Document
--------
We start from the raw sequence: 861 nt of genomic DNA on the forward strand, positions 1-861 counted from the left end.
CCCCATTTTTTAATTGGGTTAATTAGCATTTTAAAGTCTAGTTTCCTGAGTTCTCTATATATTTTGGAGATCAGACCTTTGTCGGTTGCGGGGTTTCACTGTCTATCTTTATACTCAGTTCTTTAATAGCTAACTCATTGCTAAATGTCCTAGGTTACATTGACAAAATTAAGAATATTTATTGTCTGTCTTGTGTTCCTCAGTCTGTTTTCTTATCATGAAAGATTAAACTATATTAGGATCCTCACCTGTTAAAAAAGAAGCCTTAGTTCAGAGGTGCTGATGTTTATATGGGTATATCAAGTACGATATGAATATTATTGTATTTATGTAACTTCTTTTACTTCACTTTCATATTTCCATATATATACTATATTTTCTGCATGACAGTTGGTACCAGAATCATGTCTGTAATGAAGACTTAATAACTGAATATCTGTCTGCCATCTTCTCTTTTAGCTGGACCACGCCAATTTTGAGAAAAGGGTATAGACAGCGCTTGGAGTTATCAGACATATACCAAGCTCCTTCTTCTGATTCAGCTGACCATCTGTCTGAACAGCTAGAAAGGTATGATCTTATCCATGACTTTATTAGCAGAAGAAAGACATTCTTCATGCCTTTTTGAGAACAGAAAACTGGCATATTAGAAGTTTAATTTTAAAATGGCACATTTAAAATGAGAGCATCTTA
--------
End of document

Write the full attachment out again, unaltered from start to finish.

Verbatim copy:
We start from the raw sequence: 861 nt of genomic DNA on the forward strand, positions 1-861 counted from the left end.
CCCCATTTTTTAATTGGGTTAATTAGCATTTTAAAGTCTAGTTTCCTGAGTTCTCTATATATTTTGGAGATCAGACCTTTGTCGGTTGCGGGGTTTCACTGTCTATCTTTATACTCAGTTCTTTAATAGCTAACTCATTGCTAAATGTCCTAGGTTACATTGACAAAATTAAGAATATTTATTGTCTGTCTTGTGTTCCTCAGTCTGTTTTCTTATCATGAAAGATTAAACTATATTAGGATCCTCACCTGTTAAAAAAGAAGCCTTAGTTCAGAGGTGCTGATGTTTATATGGGTATATCAAGTACGATATGAATATTATTGTATTTATGTAACTTCTTTTACTTCACTTTCATATTTCCATATATATACTATATTTTCTGCATGACAGTTGGTACCAGAATCATGTCTGTAATGAAGACTTAATAACTGAATATCTGTCTGCCATCTTCTCTTTTAGCTGGACCACGCCAATTTTGAGAAAAGGGTATAGACAGCGCTTGGAGTTATCAGACATATACCAAGCTCCTTCTTCTGATTCAGCTGACCATCTGTCTGAACAGCTAGAAAGGTATGATCTTATCCATGACTTTATTAGCAGAAGAAAGACATTCTTCATGCCTTTTTGAGAACAGAAAACTGGCATATTAGAAGTTTAATTTTAAAATGGCACATTTAAAATGAGAGCATCTTA